Friday, January 23, 2015

Meeting Jay-Z ... Well, really, it was JZ


Female (l) and male Northern Shovelers with an American Coot (r)

 
This Ring-billed Gull watched me dip on the duck!
Suppose I offered you this scenario ...

You make a three hour drive, stake out a location, get a lifer, have some dinner somewhere, maybe bird some in a National Wildlife Refuge, and drive home.

OR ...

You make a three hour drive, stake out a location, miss the lifer, decide to go birding in a National Wildlife Refuge, meet a really famous person in the birding world whose work you have read quite a bit, spend some delightful time chatting and birding with said person, and leave with a terrific story to tell other birders.

Normally, I'd pick a lifer over almost anything, but a recent encounter has changed my mind.  Let me tell you about it.

Lesser Scaup
The goal was a Long-tailed Duck that had been hanging out around Parrish Park near the entrance to Merritt Island National Wildlife Refuge.  I had already dipped once on this species during a tremendous rainstorm near Portland, Oregon, and I wanted to see it!  So the Red Van Gang (The RVG) made the long trek from Gainesville early on a Wednesday morning.  While a Ring-billed Gull watched us, we made a diligent search of the waters near the park.  There were plenty of scaup, but the  Long-tailed Duck wasn't there.  So we were faced with a choice.  Should we continue the stakeout in order to give us the best chance of getting a life bird, or should we head into the refuge to bird along Blackpoint Drive and Biolab Road?  After a brief discussion we decided on the latter choice and resolved to return to Parrish Park later in the afternoon for a second shot at the bird that was formerly known as an Oldsquaw.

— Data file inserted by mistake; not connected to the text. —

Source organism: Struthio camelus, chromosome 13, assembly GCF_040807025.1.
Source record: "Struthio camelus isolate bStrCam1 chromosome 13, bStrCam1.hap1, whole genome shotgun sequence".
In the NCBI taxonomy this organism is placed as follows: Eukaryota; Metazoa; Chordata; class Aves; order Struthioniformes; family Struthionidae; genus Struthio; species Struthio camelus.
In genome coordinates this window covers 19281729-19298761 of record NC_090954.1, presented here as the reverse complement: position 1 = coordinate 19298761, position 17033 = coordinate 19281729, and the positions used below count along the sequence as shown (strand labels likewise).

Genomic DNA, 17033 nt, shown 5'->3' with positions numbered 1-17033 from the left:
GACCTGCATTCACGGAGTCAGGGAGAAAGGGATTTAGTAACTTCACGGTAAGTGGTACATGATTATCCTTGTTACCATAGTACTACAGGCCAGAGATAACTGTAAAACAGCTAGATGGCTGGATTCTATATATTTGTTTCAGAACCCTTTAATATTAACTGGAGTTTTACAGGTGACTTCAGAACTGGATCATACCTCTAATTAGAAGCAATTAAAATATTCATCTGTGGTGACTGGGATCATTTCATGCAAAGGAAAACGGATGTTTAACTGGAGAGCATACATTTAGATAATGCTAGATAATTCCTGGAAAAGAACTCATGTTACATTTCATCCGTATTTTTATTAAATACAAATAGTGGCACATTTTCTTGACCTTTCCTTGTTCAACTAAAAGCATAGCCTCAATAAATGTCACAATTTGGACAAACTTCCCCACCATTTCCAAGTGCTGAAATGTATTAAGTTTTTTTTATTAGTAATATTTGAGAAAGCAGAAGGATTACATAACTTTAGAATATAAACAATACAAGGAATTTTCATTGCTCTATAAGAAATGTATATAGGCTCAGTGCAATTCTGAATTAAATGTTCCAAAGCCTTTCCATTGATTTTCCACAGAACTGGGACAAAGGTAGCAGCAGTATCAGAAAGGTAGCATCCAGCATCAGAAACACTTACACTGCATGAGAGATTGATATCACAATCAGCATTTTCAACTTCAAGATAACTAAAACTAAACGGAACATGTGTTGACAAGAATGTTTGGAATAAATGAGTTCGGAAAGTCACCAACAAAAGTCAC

American Coot
I love looking at ducks.  I think they are among God's most beautiful creatures.  And in the winter, Merritt Island can be a duck-watcher's paradise.  I've been there when the number of ducks was in the thousands for each of a dozen or more species.  This day was not like that, but it still offered plenty to see.  We started along Blackpoint Drive and soon encountered nearly all of the expected waders.  White and Glossy Ibises were abundant, but I couldn't find a White-faced all day.  Wood Storks; Snowy Egrets; Great, and Little Blue and Tricolored Herons seemed to be present wherever the eye turned.

But I was eager to see ducks ... so eager that I almost missed something I'm glad I saw.  American Coots are present here in Florida in huge numbers.  It isn't unusual to see thousands on a walk around a lake, so I tend to overlook them.  But one Coot was close at hand, and its red frontal shield was more prominent than on any other Coot I've ever seen.  I thought it was gorgeous, and I was lucky enough to get the shot on the left.